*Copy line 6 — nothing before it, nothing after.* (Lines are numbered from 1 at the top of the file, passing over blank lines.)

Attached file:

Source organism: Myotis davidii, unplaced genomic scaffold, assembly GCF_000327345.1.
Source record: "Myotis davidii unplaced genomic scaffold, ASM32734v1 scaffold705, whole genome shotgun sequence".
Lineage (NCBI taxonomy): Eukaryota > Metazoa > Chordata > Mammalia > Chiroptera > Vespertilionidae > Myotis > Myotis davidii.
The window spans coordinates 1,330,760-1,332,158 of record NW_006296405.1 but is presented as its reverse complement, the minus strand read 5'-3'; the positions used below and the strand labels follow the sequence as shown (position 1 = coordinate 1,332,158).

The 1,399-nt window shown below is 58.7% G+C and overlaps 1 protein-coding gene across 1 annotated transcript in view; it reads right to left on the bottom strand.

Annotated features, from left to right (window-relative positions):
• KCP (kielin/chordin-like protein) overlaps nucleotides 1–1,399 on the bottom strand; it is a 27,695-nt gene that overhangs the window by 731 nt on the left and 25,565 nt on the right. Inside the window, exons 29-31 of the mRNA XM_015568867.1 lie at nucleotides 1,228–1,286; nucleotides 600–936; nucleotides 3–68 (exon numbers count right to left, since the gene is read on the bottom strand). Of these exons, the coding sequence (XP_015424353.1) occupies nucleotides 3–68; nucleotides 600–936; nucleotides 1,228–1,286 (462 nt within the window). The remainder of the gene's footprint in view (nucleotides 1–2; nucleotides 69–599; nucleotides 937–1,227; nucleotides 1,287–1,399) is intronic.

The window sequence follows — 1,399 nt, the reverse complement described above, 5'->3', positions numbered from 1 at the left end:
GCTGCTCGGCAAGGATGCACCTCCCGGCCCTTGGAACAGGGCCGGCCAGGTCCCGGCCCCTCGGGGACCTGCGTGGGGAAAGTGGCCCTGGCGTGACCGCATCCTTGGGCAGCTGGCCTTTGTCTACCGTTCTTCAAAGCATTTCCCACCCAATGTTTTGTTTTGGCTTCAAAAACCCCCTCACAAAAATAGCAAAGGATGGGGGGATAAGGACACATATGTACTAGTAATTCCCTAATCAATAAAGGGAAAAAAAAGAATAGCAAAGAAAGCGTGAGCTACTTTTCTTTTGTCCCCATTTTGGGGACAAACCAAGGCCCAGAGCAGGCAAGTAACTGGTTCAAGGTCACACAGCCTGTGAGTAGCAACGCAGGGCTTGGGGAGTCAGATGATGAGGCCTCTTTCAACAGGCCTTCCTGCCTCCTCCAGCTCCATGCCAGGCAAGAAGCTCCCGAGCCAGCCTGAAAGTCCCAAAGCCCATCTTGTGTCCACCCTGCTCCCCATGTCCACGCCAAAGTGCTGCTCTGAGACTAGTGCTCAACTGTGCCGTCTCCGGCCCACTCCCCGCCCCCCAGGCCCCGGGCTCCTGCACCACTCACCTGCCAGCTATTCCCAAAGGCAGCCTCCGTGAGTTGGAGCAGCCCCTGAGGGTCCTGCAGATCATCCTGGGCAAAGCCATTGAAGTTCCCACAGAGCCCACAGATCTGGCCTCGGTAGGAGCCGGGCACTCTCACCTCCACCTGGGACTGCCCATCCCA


Annotated features, from left to right (window-relative positions):